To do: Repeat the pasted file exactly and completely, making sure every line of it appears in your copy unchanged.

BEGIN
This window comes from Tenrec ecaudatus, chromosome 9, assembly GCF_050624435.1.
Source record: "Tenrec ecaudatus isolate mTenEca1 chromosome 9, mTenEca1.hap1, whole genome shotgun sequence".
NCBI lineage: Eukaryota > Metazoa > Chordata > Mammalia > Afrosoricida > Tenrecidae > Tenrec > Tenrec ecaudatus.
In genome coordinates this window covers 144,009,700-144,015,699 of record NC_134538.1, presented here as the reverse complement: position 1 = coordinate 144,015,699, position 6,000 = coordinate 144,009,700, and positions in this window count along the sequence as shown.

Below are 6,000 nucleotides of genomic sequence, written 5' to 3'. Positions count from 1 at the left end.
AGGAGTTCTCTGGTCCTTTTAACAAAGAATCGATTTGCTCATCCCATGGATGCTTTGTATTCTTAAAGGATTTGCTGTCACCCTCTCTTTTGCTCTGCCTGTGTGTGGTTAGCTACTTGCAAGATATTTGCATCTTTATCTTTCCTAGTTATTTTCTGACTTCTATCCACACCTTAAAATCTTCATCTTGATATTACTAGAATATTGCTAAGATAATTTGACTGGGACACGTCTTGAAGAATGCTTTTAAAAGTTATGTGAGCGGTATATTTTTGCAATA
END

This window comes from Tenrec ecaudatus, chromosome 9, assembly GCF_050624435.1.
Source record: "Tenrec ecaudatus isolate mTenEca1 chromosome 9, mTenEca1.hap1, whole genome shotgun sequence".
NCBI lineage: Eukaryota > Metazoa > Chordata > Mammalia > Afrosoricida > Tenrecidae > Tenrec > Tenrec ecaudatus.
In genome coordinates this window covers 144,009,700-144,015,699 of record NC_134538.1, presented here as the reverse complement: position 1 = coordinate 144,015,699, position 6,000 = coordinate 144,009,700, and positions in this window count along the sequence as shown.

Below are 6,000 nucleotides of genomic sequence, written 5' to 3'. Positions count from 1 at the left end.
AGGAGTTCTCTGGTCCTTTTAACAAAGAATCGATTTGCTCATCCCATGGATGCTTTGTATTCTTAAAGGATTTGCTGTCACCCTCTCTTTTGCTCTGCCTGTGTGTGGTTAGCTACTTGCAAGATATTTGCATCTTTATCTTTCCTAGTTATTTTCTGACTTCTATCCACACCTTAAAATCTTCATCTTGATATTACTAGAATATTGCTAAGATAATTTGACTGGGACACGTCTTGAAGAATGCTTTTAAAAGTTATGTGAGCGGTATATTTTTGCAATA